This more dramatic driving style will reveal an attitude problem from the stick, which tends to get cranky when handled with urgency. BMW uses a multi-disc clutch system to split torque between the left and right rear wheels, transferring up to 100 percent to the one with grip. Damping is variable and can be adjusted automatically (or according to the driver's preference) from the EDC's three-option menu: Normal, Comfort and Sport.
Next to this button there is another command that disengages the stability program, an option also available in the Audi (either totally off, or with the traction control still in surveillance mode). Altogether, this fourth-generation M3 proves to be less intuitive to drive, it takes a bit more homework, but it also allows the driver to store his choices and execute them with a touch of the iDrive button set into the steering wheel. Pressing it makes the car's character go from 'traction-controlled, light-steering and comfortable' to 'brutal, hard-riding, wheel-spinning racecar' as well as all the other possibilities in between these two extremes.
It's a different ball game in the Audi. In everyday circumstances, 60 percent of the goods are delivered to the rear wheels. But a fluctuation of grip conditions between the two axles can change that to 15/85 percent or 65/35 percent, all courtesy of a Torsen limited-slip differential. The RS4 also relies on a mechanical solution for variable damping, included with this sport suspension package. An S button on the steering wheel spices up throttle response and tightens the lateral support in the driver's seat. It's easier to go really fast with the Audi, especially so in slippery or wet conditions where the all-wheel drive becomes a guardian angel. But even on twisting, full-grip mountain roads, it's clear that not only the response of this direct injection V8 is more emphatic, but also the steering seems to be more communicative (despite BMW's sophisticated steering potentially adjusted to the driver's preferences).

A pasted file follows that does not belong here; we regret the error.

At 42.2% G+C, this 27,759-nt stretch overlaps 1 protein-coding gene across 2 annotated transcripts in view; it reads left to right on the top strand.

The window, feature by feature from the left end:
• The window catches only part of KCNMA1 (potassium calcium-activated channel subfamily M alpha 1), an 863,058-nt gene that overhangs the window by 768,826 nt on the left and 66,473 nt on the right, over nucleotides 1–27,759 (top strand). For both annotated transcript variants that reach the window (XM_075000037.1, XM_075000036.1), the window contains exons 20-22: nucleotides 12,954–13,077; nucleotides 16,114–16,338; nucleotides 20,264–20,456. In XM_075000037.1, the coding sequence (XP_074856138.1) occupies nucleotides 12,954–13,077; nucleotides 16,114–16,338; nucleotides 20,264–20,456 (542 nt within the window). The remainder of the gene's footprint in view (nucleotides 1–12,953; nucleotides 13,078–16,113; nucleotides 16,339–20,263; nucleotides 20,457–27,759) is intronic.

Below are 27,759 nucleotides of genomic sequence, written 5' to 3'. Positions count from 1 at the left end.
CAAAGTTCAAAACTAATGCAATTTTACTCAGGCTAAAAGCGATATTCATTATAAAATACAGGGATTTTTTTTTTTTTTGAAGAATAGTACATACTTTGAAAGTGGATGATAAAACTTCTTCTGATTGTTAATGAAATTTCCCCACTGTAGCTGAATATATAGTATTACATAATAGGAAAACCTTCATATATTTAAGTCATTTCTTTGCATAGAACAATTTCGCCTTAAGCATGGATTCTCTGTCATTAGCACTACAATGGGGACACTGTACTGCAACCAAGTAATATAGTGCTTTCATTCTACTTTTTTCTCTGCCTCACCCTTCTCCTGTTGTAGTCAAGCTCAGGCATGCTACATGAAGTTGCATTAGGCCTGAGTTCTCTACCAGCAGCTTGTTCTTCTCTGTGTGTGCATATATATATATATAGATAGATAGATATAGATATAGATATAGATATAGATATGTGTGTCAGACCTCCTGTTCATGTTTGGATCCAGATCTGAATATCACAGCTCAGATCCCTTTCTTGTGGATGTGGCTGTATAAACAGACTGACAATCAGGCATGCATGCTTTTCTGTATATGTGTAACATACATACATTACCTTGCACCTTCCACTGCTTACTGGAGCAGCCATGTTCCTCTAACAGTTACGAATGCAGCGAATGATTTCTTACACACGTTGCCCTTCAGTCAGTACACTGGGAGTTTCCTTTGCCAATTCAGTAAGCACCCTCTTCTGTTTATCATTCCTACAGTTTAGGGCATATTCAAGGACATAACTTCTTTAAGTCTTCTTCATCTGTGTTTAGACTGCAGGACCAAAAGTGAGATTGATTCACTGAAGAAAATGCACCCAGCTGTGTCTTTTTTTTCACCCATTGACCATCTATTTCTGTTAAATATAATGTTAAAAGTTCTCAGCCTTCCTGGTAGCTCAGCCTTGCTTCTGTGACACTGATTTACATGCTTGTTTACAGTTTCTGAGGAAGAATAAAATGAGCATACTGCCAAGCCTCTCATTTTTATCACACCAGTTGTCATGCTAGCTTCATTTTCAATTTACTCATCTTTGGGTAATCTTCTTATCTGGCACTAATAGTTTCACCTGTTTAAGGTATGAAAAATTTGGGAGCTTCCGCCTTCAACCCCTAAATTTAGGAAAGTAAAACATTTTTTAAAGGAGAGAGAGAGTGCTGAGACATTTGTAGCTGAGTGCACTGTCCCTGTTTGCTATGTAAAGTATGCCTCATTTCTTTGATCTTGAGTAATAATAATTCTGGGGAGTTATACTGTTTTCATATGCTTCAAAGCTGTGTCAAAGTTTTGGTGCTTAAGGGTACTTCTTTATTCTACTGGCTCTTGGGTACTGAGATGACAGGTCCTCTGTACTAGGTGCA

Braking is vital in these machines, but neither of them feature ceramic brakes (Audi offers them as an option; BMW could well be saving them for the probable, harder-core CSL version). While the stopping hardware handles daily needs neatly, the Nrburgring addict will have to sacrifice every third lap to recover from fade brought about by intensive use.
The M3 has an altogether more bourgeois pose when put alongside its predecessor and only shows full rage at the top end of the rev counter. In this rarefied environment, the experienced driver will have loads of adrenaline (after shutting down the electronic stability program) and will probably be able to outpace the RS4. But clearly, that will not be the case with the 90 percent of drivers for whom going Quattro means going faster.
2008 BMW M3
Longitudinal front engine, rear-wheel drive
4.0-liter V8, dohc, 32-valve, double VANOS valve timing
MacPherson struts, coil springs, anti-roll bar (f), multi-link system, coil springs and anti-roll bar (r)
Ventilated 14.2-in. cross-drilled discs (f), ventilated
13.8-in. cross-drilled discs (r)
*Wheels and Tires
8.5x18 (f), 9.5x18 (r)
245/40 ZR18 (f), 265/40 ZR18 (r)
Length x Width x Height (in.):
181.7 x 71 x 56.1
Wheelbase: 108.7 in.
Curb weight: 3641 lb
Peak power: 414 hp @ 8300 rpm
Peak torque: 295 lb-ft @ 3900 rpm
Top speed: 155 mph (limited)